Updated 11am, 12 February 2020
Dame Melanie Dawes has been appointed as the new head of Ofcom, as the UK telecoms & media regulator is given the remit of policing social media platforms for illegal and harmful content such as violence, terrorism, cyberbullying and child abuse. Lord Burns will step down as Chair to enable a new Chair to be in place by the end of this year.
This move is an interim measure as the government prepares its ‘Online Harms Bill’. Ofcom’s remit will be wide reaching – affecting firms hosting user-generated content such as comments, forums and video sharing which will be expected to remove offending content “quickly” and to “minimise the risks” of offending content being published.
DCMS Secretary of State Nicky Morgan said: “With Ofcom at the helm of a proportionate and strong regulatory regime, we have an incredible opportunity to lead the world in building a thriving digital economy, driven by ground-breaking technology, that is trusted by and protects everyone in the UK”.
Home Secretary Priti Patel, said: “It is incumbent on tech firms to balance issues of privacy and technological advances with child protection. That’s why it is right that we have a strong regulator to ensure social media firms fulfil their vital responsibility to vulnerable users”.
The initial response from the government says:
- Platforms will need to ensure that illegal content is removed quickly and will have to minimise the risk of it appearing, with particularly robust action on terrorist content and online child sexual abuse.
- Ofcom will be given a clear responsibility to protect users’ rights online. This will include paying due regard to safeguarding free speech, defending the role of the press, promoting tech innovation and ensuring businesses do not face disproportionate burdens.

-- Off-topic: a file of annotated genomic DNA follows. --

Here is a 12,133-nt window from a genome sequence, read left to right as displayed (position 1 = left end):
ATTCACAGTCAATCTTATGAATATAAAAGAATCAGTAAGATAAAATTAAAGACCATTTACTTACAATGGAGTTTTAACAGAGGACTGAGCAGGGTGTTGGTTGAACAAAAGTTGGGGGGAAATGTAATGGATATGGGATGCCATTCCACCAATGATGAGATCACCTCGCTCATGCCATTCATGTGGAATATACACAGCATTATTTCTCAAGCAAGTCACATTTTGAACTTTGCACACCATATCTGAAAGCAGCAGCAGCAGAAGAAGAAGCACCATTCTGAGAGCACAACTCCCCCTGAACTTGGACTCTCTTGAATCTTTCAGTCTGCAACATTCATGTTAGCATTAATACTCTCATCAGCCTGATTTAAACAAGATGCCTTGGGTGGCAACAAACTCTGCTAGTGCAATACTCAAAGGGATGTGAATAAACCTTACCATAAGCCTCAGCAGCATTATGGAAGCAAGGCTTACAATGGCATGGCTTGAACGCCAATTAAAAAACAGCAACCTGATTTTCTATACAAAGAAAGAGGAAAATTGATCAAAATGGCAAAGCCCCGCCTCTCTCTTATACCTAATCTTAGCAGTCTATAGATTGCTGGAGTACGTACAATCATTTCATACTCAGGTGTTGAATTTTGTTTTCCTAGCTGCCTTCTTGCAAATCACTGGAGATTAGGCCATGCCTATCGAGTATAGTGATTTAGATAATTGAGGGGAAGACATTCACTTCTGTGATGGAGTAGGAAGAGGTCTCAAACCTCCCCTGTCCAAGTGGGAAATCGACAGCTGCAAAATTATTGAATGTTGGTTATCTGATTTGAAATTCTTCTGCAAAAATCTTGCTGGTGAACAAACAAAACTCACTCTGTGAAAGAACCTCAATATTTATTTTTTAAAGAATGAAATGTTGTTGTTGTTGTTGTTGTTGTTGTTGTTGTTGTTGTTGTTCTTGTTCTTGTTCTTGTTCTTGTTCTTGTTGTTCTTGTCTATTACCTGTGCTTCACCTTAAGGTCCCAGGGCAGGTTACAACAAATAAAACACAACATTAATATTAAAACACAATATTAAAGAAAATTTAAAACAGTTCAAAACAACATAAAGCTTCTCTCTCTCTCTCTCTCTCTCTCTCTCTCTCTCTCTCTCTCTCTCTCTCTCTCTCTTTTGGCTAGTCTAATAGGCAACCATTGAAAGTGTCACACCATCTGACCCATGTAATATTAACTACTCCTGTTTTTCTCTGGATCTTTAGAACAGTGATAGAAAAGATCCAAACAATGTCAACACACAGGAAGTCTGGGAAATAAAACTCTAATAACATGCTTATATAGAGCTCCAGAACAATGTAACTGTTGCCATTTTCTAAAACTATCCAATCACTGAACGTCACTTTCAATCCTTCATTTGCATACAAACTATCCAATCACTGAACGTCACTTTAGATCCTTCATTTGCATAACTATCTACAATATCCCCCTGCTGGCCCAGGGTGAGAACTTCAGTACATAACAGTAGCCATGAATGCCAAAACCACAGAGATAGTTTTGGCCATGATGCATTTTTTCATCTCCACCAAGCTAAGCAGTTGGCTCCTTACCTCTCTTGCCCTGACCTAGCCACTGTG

- The regulations will not stop adults from accessing or posting legal content that some may find offensive. Instead companies will be required to explicitly state what content and behaviour is acceptable on their sites in clear and accessible terms and conditions and enforce these effectively, consistently and transparently.
- The regulation will only apply to companies that allow the sharing of user-generated content – for example, through comments, forums or video sharing. Fewer than 5% of UK businesses will be in scope. Business-to-business services which pose a low risk to the general public will not be in scope. A business simply having a social media presence does not necessarily mean it will be in scope.
- It will be up to Ofcom to monitor new and emerging online dangers and take appropriate enforcement action.
While the proposed legislation will focus on Internet giants such as Facebook, Snapchat, Twitter, YouTube and TikTok and their duty of care, it will also pull into the net a large number of smaller firms that might find complying onerous. With hundreds of thousands, if not millions, of sites to police it seems likely that Ofcom will be forced to focus only on the biggest.